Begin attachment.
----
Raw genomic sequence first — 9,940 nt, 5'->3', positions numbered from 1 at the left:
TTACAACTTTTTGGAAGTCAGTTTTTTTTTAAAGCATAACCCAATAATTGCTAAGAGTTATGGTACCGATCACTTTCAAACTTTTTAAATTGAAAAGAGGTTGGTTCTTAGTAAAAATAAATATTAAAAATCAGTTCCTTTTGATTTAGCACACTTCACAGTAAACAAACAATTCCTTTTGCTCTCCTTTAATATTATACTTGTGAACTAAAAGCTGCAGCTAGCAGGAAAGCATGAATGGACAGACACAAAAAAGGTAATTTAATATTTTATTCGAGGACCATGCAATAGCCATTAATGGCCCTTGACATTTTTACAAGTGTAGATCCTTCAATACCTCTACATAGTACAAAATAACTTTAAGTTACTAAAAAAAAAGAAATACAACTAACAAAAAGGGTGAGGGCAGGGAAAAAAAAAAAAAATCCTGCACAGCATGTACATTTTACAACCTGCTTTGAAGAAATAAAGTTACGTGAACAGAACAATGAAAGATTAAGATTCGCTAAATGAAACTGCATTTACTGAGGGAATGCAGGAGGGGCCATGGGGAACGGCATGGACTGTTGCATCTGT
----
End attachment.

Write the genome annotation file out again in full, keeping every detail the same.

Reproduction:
Raw genomic sequence first — 9,940 nt, 5'->3', positions numbered from 1 at the left:
TTACAACTTTTTGGAAGTCAGTTTTTTTTTAAAGCATAACCCAATAATTGCTAAGAGTTATGGTACCGATCACTTTCAAACTTTTTAAATTGAAAAGAGGTTGGTTCTTAGTAAAAATAAATATTAAAAATCAGTTCCTTTTGATTTAGCACACTTCACAGTAAACAAACAATTCCTTTTGCTCTCCTTTAATATTATACTTGTGAACTAAAAGCTGCAGCTAGCAGGAAAGCATGAATGGACAGACACAAAAAAGGTAATTTAATATTTTATTCGAGGACCATGCAATAGCCATTAATGGCCCTTGACATTTTTACAAGTGTAGATCCTTCAATACCTCTACATAGTACAAAATAACTTTAAGTTACTAAAAAAAAAGAAATACAACTAACAAAAAGGGTGAGGGCAGGGAAAAAAAAAAAAAATCCTGCACAGCATGTACATTTTACAACCTGCTTTGAAGAAATAAAGTTACGTGAACAGAACAATGAAAGATTAAGATTCGCTAAATGAAACTGCATTTACTGAGGGAATGCAGGAGGGGCCATGGGGAACGGCATGGACTGTTGCATCTGT